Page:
Supervisor Vallie Brown, who introduced the bill, argues that cashless policies discriminate against the unbanked, who have no option but to pay with cash and low-income earners who need a free-to-use payment form.
On Tuesday May 7th, officials voted unanimously on passing the bill. Cashless retailers now have until June 6th to re-embrace cash as a payment option at all their San Francisco locations. The support for cash comes in response to the growing concerns that cashless policies are simply discriminatory when cash is the only payment option that can be used by anyone.
"[...this law] will go far in ensuring all San Franciscans have equitable access to the city’s economy.”
Last month, New Jersey passed a bill making it illegal for businesses to refuse cash as a payment option, making the Garden State the second American state to ban cashless businesses. Massachusetts was the first US state to ban discrimination against cash payments in 1978, however, the last 10 years has seen a trend of cashless restaurants popping up in Boston.
Recently, Sweetgreen and Amazon Go made the headlines for publicly acknowledging why keeping cash matters, following Philadelphia's new law to own ban on cashless stores. Well done, USA!
Brown said she thought it unfair that someone couldn’t buy a sandwich just because they had cash. She said young people, victims of ID theft, immigrants and homeless people are among those who don’t have bank accounts or credit cards.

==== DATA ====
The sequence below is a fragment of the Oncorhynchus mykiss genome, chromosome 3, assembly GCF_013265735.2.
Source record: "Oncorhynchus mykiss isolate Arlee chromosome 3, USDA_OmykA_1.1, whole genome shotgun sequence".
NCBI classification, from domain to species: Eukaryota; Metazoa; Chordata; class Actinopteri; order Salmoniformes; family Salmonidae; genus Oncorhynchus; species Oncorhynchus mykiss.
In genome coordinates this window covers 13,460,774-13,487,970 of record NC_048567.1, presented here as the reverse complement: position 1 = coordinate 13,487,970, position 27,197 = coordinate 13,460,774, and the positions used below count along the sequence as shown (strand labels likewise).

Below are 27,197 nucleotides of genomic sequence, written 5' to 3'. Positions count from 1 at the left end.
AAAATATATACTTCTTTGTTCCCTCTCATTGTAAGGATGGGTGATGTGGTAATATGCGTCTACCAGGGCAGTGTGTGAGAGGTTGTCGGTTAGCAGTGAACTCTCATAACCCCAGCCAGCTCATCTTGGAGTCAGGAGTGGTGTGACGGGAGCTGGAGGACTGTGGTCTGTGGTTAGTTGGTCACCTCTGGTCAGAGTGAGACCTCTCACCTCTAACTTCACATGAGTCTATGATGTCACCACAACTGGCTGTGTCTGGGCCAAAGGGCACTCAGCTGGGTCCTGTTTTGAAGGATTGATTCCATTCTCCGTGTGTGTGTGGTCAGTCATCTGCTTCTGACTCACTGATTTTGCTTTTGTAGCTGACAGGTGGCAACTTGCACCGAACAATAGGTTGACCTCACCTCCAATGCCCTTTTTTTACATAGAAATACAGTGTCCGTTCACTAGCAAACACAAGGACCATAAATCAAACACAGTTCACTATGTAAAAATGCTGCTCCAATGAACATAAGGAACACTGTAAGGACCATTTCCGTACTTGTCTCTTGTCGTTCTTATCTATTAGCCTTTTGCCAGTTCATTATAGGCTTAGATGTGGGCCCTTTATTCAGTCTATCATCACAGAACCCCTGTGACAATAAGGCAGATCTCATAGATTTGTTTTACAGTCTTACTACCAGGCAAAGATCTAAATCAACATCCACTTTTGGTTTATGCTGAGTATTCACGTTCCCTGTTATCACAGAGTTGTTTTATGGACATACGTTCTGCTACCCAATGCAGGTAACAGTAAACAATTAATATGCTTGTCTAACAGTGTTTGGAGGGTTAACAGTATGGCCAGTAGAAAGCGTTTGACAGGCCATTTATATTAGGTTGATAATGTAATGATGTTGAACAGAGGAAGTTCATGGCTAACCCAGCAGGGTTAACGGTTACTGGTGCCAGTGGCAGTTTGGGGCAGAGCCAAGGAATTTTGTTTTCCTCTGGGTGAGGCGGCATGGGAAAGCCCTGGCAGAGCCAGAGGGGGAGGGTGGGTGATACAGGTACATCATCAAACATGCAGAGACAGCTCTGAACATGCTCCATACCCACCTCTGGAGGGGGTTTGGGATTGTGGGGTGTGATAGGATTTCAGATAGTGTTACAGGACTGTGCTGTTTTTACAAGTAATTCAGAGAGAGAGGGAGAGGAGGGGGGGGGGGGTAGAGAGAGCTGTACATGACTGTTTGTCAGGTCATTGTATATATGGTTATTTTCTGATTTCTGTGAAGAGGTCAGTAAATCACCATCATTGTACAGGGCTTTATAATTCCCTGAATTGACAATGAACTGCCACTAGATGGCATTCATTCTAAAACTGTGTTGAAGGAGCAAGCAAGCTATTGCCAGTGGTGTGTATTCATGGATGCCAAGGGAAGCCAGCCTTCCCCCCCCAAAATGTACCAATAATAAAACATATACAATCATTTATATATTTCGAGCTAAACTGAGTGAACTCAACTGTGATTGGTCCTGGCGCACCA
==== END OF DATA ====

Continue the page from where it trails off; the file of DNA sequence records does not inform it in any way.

In many ways, the legislation was an easy call for San Francisco officials, who strive to make life more equitable in a city with an enormous wealth gap.
“I just felt it wasn’t fair that if someone wanted to buy a sandwich in a store and they had cash, that they would be turned away. We also have our homeless population – they’re not banked.”
High-paid tech workers who flocked to San Francisco to work for Facebook, Google, Uber and Airbnb may like the ease of paying by credit card, debit card or smartphone. But many low-income people, including more than 4,000 who sleep on San Francisco’s streets every night, likely don’t have money to sustain bank accounts.
According to the Federal Deposit Insurance Corporation, 17 percent of African American households and 15 percent of Latino households had no bank account.
Some people also prefer to use cash because they don’t want to leave a digital trail of where they have been and what they have bought.
San Francisco’s legislation requires brick-and-mortar businesses to accept cash for goods and some services. Temporary pop-up stores and internet-only businesses such as ride-hailing companies would be exempt, as would food trucks, which say they lack the resources to handle cash.